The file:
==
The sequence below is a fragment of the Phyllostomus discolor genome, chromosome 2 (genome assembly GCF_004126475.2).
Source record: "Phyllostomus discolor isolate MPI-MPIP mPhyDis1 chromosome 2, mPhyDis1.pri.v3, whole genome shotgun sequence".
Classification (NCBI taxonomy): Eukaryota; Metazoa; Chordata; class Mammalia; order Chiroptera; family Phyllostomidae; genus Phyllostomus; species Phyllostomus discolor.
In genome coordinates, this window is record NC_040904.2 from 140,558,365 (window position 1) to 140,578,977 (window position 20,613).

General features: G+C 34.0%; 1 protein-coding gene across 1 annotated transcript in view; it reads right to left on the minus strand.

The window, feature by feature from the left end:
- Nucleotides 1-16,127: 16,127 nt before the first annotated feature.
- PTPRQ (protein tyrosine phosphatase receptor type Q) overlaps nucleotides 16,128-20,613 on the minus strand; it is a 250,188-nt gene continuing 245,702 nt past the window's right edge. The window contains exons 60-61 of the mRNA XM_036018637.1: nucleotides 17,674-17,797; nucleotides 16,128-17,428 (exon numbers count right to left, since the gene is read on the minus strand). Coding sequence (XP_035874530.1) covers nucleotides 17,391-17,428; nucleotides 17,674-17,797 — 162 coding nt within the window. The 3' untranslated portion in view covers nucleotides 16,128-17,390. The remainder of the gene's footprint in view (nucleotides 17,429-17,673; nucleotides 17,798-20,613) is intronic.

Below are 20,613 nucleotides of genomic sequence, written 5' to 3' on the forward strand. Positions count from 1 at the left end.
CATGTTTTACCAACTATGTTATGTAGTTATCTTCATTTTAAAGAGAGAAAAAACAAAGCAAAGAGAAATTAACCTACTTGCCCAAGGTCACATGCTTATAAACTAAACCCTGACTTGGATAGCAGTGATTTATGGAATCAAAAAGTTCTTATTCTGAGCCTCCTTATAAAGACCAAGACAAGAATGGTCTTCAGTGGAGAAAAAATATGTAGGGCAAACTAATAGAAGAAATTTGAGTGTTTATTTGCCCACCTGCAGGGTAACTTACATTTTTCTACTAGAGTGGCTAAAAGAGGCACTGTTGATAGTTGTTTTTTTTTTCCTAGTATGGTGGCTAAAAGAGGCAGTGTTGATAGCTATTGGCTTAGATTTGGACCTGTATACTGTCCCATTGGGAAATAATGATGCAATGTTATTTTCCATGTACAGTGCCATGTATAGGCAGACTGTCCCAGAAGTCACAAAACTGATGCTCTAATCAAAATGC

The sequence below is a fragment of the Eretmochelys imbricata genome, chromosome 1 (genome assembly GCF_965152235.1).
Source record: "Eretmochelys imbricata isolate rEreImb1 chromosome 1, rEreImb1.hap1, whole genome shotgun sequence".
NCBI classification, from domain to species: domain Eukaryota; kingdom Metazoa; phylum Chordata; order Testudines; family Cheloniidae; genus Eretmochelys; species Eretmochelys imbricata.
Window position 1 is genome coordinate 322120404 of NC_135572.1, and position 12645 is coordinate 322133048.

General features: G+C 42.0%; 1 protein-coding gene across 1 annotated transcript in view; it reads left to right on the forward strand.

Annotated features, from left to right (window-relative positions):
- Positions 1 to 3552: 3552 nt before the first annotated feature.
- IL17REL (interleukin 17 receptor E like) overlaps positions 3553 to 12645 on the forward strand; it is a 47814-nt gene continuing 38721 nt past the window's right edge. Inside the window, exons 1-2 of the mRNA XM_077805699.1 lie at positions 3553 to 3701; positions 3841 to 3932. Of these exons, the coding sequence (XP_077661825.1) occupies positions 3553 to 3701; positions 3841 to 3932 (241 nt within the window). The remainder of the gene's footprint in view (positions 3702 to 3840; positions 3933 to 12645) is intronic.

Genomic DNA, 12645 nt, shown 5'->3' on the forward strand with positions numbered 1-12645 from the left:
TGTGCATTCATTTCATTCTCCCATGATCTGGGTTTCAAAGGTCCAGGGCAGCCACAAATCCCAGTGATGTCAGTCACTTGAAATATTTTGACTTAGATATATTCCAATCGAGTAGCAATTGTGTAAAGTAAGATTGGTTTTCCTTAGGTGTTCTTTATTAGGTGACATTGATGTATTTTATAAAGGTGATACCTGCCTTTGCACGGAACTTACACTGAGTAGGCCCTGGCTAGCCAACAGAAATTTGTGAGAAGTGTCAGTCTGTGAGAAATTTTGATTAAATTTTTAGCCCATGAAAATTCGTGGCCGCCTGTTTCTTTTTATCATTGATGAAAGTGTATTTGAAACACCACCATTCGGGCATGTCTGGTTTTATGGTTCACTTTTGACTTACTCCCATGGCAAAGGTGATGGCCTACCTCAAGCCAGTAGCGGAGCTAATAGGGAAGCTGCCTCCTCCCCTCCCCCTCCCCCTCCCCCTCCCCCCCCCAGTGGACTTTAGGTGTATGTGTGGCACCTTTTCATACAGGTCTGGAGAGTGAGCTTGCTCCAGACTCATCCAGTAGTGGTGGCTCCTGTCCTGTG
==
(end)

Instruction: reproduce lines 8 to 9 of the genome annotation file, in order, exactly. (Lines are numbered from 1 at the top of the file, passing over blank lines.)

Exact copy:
- PTPRQ (protein tyrosine phosphatase receptor type Q) overlaps nucleotides 16,128-20,613 on the minus strand; it is a 250,188-nt gene continuing 245,702 nt past the window's right edge. The window contains exons 60-61 of the mRNA XM_036018637.1: nucleotides 17,674-17,797; nucleotides 16,128-17,428 (exon numbers count right to left, since the gene is read on the minus strand). Coding sequence (XP_035874530.1) covers nucleotides 17,391-17,428; nucleotides 17,674-17,797 — 162 coding nt within the window. The 3' untranslated portion in view covers nucleotides 16,128-17,390. The remainder of the gene's footprint in view (nucleotides 17,429-17,673; nucleotides 17,798-20,613) is intronic.

Below are 20,613 nucleotides of genomic sequence, written 5' to 3' on the forward strand. Positions count from 1 at the left end.